22 Jun

Voice Friday: Point of View

by Darcy Pattison

Does point of view affect voice? Yes. The current trend is to encourage first person point of view for young adult novels, and sometimes, I think this adversely affects the voice. The default for many years for novels was third-person point of view; you only when to first person when the attitude/personality of the narrator was so distinctive that it added something to the story.

Point of View

First person point of view: The person telling the story tells it from his/her point of view, that is, the camera is in their head and you can’t experience anything they haven?t experienced. The pronouns are I, me, my, etc.

Third person point of view: The camera is now above the person’s head and the pronouns are s/he, their, etc. This point of view can focus into a deep third person point of view, where the writing is assumed to be the main character’s thoughts, feelings, actions, so that in effect, it functions similar to a first person point of view. Or, it can draw back and be a more remote telling in which you must say, “he thought.” This focus can vary throughout the story. Third person is the workhorse of novels and tells most stories well. First person, it seems to me, should be reserved for those times when the narrator is distinctive in some way–their voice stands out.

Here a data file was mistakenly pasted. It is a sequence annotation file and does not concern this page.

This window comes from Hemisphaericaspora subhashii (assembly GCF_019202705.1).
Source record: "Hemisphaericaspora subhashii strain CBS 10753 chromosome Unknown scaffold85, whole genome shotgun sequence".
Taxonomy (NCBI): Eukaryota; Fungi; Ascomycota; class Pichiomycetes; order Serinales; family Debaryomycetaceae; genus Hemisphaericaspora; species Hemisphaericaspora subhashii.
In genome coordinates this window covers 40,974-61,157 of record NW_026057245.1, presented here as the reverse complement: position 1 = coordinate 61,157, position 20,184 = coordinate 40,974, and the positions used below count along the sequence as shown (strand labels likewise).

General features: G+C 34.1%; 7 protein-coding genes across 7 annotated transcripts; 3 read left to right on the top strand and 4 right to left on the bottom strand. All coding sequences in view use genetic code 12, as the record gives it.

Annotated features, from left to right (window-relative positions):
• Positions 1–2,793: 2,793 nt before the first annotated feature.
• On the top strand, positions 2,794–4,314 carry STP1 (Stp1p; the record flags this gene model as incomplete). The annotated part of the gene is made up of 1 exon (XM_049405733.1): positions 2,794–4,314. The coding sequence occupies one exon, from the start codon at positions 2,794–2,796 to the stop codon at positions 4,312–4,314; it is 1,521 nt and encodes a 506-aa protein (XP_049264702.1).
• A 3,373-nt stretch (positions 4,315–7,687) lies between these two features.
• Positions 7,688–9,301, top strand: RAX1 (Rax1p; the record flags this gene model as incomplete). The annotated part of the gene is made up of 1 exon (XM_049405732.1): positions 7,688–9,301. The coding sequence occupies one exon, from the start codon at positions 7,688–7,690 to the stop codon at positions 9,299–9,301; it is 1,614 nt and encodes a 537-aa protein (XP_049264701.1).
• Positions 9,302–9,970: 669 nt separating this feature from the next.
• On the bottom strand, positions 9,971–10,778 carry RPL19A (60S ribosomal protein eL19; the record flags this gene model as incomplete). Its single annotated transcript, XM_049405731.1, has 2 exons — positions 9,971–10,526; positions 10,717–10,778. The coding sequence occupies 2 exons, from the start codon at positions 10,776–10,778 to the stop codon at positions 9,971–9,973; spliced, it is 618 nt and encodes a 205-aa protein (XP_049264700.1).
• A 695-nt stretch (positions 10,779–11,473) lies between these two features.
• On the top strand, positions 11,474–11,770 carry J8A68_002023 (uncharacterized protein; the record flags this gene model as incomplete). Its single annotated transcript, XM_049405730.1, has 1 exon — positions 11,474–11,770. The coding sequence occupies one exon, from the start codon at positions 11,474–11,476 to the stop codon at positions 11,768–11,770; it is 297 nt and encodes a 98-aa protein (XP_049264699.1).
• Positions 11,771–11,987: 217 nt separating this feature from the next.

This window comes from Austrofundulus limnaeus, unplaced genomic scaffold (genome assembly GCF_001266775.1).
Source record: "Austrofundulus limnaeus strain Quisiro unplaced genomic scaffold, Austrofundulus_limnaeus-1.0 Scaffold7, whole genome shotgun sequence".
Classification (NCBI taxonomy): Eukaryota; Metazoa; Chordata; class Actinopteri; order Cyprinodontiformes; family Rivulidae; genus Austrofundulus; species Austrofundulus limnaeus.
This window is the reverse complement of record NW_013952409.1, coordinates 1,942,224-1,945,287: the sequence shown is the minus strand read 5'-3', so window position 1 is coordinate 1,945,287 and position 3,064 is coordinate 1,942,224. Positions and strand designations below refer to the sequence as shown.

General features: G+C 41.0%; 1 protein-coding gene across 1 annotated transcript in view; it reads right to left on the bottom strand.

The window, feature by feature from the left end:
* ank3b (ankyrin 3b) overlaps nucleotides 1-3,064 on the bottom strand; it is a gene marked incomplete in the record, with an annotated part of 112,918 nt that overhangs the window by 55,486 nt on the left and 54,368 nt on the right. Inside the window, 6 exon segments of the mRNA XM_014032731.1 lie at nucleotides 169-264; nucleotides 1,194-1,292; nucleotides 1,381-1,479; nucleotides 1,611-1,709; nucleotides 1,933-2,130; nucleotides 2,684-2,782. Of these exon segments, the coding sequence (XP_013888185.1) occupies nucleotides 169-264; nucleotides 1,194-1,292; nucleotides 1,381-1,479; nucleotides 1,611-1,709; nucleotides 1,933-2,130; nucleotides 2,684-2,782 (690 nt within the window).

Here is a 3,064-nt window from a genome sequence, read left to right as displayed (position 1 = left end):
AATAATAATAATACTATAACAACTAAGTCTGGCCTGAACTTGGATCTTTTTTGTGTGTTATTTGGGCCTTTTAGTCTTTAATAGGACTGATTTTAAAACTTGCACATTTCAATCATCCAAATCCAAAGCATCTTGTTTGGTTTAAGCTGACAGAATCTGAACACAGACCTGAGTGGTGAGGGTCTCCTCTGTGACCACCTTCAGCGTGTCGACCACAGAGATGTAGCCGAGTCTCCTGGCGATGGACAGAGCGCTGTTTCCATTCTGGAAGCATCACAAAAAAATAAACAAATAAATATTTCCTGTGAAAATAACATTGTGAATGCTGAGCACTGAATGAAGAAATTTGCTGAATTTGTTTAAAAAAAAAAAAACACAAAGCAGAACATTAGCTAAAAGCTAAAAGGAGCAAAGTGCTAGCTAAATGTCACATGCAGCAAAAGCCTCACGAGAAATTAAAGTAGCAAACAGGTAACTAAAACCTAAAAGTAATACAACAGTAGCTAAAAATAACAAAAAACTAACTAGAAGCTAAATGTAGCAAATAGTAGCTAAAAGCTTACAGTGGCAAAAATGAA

Point of View and Voice

First person voices can emphasize attitude, emotions, voice, dialects, naivety, over-confidence, etc. Unfortunately, many drafts I see in first person are bland. The author has made the “safe” choices in attitude and tone, failed to emphasize the depth of emotions, failed to color the narrative with the character’s perspective.

If you’re writing a novel in first person, try taking an important scene and see how far you can push it towards the narrator’s perspective. Do it as different and wild and different as possible. Then test it: have a trusted critiquer read both and see what they say. Probably the new version will stand out the best.

But even third person needs to worry about voice. In my middle-grade fantasy novel,The Wayfinder, I have two sisters vying for control of the Wolf Clan. When I re-read an early draft, I realized the sisters sounded the same, even though they were clearly on opposite sides of a philosophical and political debate. Yes, as sisters, there should be some similarities, but not as much as there was.

A revision strategy I used was to cut and paste each sister’s dialogue into a separate file and then compare the files. Too similar. I worked on each file, working to give them distinctive tics, distinctive vocabulary and sentence structures. Then, I worked the dialogue back into the text. I’m not sure I was totally successful, but at least the sisters didn?t sound like clones.

As you make choices about point of view, also consider what that means for voice. How will this choice affect the diction (the vocabulary choices) that you will allow into the book? How will it affect sentence structures, rhythm patterns, etc? I’d like some suggestions on good MG and YA books in first person that have distinctive voices. Any one read a new book that does this well?

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